Boston-Based Biotech Inks Immuno-Oncology Pact With Seattle Genetics


Shares of Pieris Pharmaceuticals have climbed more than 10 percent this morning after the company announced it inked a multi-program immuno-oncology collaboration with Seattle Genetics.

The two companies have teamed up to develop multiple targeted bispecific immuno-oncology treatments for solid tumors and blood cancers using Pieris’ proprietary Anticalin platform. The companies will develop novel Antibody-Anticalin fusion proteins. When fused to a tumor-targeting antibody, Pieris said its Anticalin proteins can activate the immune system preferentially in the tumor microenvironment. Anticalin proteins are developed from lipocalins, small human proteins that naturally bind, store and transport a wide spectrum of molecules.

While no specific target was identified in the announcement, the companies said through Seattle Genetics work in the field of antibody-drug conjugates (ADCs) it has a “substantial portfolio of cancer targets and tumor-specific monoclonal antibodies from which programs will be selected for the collaboration.” The bispecific drug candidates in this alliance will be designed to enable the patient's immune cells to specifically attack tumors, the companies added.

Dennis Benjamin, head of research at Seattle Genetics, said the company’s position as an industry leader in ADCs allows them to “bring deep expertise in targeted cancer therapy development” to this collaboration with Pieris.

“Pieris' Anticalin technology and Antibody-Anticalin bispecific approach are intended to overcome the limitations of currently available immuno-oncology products. This partnership leverages our cancer targets and tumor-specific antibodies to explore multiple novel bispecific combinations, with the goal of developing targeted therapies that improve outcomes for people with cancer,” Benjamin said in a statement.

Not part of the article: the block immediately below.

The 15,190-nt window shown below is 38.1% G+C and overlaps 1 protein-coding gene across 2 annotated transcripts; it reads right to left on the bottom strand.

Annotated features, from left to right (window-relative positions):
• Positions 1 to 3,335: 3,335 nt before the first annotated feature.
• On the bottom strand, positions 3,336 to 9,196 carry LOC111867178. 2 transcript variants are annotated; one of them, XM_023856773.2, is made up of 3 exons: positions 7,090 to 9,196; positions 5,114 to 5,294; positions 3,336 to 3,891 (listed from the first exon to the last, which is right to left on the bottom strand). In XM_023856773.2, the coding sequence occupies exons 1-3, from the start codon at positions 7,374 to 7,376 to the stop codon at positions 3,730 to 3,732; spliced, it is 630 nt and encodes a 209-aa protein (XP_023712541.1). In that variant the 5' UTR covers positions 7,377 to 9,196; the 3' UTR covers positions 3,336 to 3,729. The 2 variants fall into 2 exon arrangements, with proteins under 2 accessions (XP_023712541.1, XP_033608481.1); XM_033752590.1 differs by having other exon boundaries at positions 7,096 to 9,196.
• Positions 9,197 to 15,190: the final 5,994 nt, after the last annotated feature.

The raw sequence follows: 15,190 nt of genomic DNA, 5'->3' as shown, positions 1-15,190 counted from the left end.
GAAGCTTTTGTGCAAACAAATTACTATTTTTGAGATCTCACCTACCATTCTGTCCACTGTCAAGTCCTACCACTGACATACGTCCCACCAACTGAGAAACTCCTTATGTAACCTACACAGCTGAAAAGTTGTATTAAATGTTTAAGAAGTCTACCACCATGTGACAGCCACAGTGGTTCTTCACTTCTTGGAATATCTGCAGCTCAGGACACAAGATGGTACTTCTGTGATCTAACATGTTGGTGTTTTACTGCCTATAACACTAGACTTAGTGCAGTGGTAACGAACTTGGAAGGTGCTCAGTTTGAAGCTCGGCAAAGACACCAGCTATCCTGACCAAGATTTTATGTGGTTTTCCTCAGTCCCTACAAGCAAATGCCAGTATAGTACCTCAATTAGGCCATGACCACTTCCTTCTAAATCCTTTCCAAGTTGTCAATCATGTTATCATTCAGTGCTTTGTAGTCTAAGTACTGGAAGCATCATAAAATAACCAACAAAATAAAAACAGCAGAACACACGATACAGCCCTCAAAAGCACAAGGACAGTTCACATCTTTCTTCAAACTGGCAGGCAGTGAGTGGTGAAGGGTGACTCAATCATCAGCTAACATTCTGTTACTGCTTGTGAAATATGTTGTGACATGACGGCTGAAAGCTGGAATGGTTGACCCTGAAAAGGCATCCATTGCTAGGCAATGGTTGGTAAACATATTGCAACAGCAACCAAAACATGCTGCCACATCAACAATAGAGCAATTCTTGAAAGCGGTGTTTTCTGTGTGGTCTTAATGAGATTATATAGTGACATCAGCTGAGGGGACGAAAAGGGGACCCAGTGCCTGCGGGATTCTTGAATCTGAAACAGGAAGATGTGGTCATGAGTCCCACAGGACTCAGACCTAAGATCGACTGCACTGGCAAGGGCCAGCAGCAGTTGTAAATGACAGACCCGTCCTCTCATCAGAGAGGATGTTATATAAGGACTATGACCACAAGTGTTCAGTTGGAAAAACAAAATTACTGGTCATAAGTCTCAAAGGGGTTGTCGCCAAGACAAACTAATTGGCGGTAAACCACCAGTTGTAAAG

Pieris Chief Executive Officer Stephen S. Yoder said his company is looking forward to broadening its bispecific pipeline through the collaboration with Seattle Genetics. He said the deal with Seattle Genetics is “in alignment with our goal to create a respiratory- and oncology-focused commercial company."

Under terms of the agreement, Pieris grabbed $30 million in upfront monies. When royalties and milestones are factored in, the company could earn up to $1.2 billion.

This is the fourth significant deal Pieris has struck within the last year. In February 2017, the company forged a licensing deal with Japan-based ASKA Pharmaceutical Co. for PRS-080 for use in treating anemia. That deal will be worth about $83 million when milestones and royalties are factored in. Then in May 2017, the company struck a deal with pharma giant AstraZeneca to push Pieris’ preclinical respiratory drug candidate PRS-060 into the clinic. PRS-060 is an Anticalin against interleukin-4 receptor alpha (IL-4Ra) with potential in moderate to severe asthma. In addition to the work with PRS-060, Pieris and AstraZeneca will collaborate to progress four additional novel Anticalins against undisclosed targets for respiratory disease.

Also in 2017, Pieris signed a broad collaborative deal focused on immuno-oncology. The lead program is Pieris’ PRS-332, a potential best-in-class PD-1-targeting bispecific checkpoint inhibitor.

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